October 19, 2018 marks the 39th anniversary of Prince’s self-titled second album–not the most glamorous occasion, perhaps, but reason enough to reassemble the review panel from our For You podcast for a reappraisal. Once again, Zach is joined by Harold and KaNisa for a track-by-track discussion of this underappreciated album, its resonances throughout Prince’s career, and why it still matters.
The sessions for Prince’s second album went much more smoothly than those for his first, but they were not completely without incident. Prince’s new managers, Bob Cavallo and Joe Ruffalo, had initially booked 30 days at Alpha Studios; but as the deadline approached, only rough mixes of the album’s nine tracks had been completed, and another client was scheduled to use the facilities. According to Alpha’s owner and engineer, Gary Brandt, Cavallo and Ruffalo “insisted that I give Prince any amount of time he wanted in the studio to mix the album. They wanted me to cancel everything and give it all to Prince” (Nilsen 1999 55). But Brandt was unable to extend the studio time on such short notice, so sessions were moved downtown to Hollywood Sound Recorders.
HSR’s staff engineer at the time, Bob Mockler, would become a figure of some significance in Prince’s early career: he would also assist with recording and mixing on both 1980’s Dirty Mind and 1981’s Controversy. Prince’s appreciation for Mockler can be inferred from the credit that appears on the final album, “Remixed by Bob Mockler and Prince”; as Mockler put it to biographer Per Nilsen, “That’s probably the last time he ever put anybody’s name before his” (Nilsen 1999 55). Indeed, Mockler seems to have had more creative input on the recording process than any of the artist’s collaborators since Chris Moon. Along with his aforementioned work on “When We’re Dancing Close and Slow,” his influence can be heard on one track in particular: the pulp-flavored cock rocker “Bambi.”
Owen Husney’s dismissal from the Prince camp came at a critical juncture in the artist’s career. Prince spent the summer and fall of 1978 assembling a backing group, in hopes of touring behind For You the following year. It didn’t go entirely to plan; he wouldn’t embark on his first tour until November of 1979, after recording and releasing a much more successful second album. But the musicians he brought together would nevertheless determine his artistic direction for the following decade: providing the nucleus for the Revolution, the band with whom he would eventually conquer the world.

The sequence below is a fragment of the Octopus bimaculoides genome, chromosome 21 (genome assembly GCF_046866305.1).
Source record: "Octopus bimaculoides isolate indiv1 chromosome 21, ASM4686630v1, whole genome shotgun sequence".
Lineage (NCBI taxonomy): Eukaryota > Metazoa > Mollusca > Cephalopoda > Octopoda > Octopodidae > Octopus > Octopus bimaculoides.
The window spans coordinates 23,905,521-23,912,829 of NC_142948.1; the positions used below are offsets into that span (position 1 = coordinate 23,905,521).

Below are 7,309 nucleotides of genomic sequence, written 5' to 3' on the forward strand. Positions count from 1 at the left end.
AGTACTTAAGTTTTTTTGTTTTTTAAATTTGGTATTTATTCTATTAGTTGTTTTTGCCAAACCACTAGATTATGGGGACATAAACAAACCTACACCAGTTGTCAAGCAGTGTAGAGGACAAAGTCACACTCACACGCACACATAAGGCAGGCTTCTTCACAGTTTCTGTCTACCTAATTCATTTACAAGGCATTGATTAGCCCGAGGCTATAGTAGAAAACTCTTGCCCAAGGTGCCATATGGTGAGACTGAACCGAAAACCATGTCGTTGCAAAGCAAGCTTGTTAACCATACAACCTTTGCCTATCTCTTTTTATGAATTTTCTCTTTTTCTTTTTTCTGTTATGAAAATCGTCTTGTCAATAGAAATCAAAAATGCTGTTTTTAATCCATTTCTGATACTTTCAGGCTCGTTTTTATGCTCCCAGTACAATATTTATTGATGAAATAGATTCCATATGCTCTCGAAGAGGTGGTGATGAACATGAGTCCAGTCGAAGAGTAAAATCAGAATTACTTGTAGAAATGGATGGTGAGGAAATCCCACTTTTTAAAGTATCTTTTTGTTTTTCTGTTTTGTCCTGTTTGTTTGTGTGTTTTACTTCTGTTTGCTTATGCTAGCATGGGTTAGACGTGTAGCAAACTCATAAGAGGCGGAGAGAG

There’s a famous story, originating with former Warner executive Lenny Waronker, about the 1977 test session in Los Angeles where Prince first demonstrated his ability to self-produce. “As I was walking through the studio, he was on the floor,” Waronker told the Minneapolis Star Tribune. “He looked up and said, ‘Don’t make me black.’ I thought, ‘Whoa!’ He said, ‘My idols are all over the place.’ He named an array that was so deep in terms of scope of music that for an 18-year-old kid to say what he said was amazing. That, as much as anything, made me feel that we shouldn’t mess around with this guy” (Star Tribune 2004).
It’s important to note that, when Prince asked Waronker not to “make him black,” it was less an expression of internalized racism than of pragmatism. As we’ve noted before, Prince was aware of the segregated nature of the pop market in 1978–not least because his own hometown of Minneapolis was among the most musically segregated in the country. His desire to “cross over” was driven in part by his vaunting ambition, of course, but also by the simple fact that if he didn’t break out of the R&B charts, his own city wouldn’t play him on the radio. So from the beginning, he struggled against being pigeonholed as an “R&B” (read: Black) artist.
The trouble was that “making Prince black” was the only way Warner Bros. knew how to sell him. When For You was released on April 7, 1978, the label struggled to get it reviewed in mainstream (read: White) publications; the only consistent national coverage came from Black-oriented teen magazines like Right On!, Soul Teen, and Black Beat. To be fair, some of the blame for Prince’s initial failure to cross over rested with his material: as many reviewers have observed, despite Prince’s protestations and aside from a few unusually muscular guitar parts, the majority of For You fits squarely in the Black soul and funk traditions. With one key exception, that is: the very last track, “I’m Yours.”